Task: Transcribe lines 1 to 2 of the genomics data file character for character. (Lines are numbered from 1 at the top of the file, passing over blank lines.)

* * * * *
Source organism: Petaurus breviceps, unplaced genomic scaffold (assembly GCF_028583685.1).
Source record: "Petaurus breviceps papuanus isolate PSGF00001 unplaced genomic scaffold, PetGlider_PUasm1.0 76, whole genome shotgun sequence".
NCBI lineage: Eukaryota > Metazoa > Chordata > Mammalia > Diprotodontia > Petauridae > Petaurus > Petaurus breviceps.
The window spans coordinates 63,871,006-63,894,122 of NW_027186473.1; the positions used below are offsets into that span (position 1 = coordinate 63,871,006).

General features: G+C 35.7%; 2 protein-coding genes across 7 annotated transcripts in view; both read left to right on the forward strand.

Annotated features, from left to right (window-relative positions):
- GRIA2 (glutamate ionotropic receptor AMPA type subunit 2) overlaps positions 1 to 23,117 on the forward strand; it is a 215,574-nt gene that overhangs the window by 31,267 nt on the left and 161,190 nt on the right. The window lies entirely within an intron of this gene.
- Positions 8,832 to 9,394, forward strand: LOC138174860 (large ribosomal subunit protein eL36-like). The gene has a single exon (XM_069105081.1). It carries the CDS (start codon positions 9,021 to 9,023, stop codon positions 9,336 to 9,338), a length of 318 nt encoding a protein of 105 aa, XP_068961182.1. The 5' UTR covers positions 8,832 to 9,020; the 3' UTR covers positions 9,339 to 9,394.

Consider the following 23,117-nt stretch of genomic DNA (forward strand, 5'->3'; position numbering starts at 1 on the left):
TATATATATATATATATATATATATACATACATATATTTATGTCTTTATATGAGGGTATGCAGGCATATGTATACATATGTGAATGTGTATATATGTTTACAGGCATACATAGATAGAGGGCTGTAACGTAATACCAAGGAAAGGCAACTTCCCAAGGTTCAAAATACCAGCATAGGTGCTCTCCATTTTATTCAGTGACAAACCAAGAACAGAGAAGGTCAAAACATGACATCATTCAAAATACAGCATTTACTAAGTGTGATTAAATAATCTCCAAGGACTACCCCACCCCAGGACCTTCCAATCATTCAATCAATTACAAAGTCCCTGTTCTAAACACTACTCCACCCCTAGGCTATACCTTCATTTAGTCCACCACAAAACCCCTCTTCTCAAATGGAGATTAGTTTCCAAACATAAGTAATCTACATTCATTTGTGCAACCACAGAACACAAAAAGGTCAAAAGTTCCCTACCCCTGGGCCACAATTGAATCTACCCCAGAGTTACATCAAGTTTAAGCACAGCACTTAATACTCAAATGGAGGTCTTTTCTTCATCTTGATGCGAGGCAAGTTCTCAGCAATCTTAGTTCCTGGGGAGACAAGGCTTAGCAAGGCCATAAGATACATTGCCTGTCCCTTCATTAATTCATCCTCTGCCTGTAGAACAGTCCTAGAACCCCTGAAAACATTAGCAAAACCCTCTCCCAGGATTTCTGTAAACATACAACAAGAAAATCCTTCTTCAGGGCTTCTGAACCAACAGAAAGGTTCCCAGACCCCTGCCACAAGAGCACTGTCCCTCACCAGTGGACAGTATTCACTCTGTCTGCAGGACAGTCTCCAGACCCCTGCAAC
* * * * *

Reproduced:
Source organism: Petaurus breviceps, unplaced genomic scaffold (assembly GCF_028583685.1).
Source record: "Petaurus breviceps papuanus isolate PSGF00001 unplaced genomic scaffold, PetGlider_PUasm1.0 76, whole genome shotgun sequence".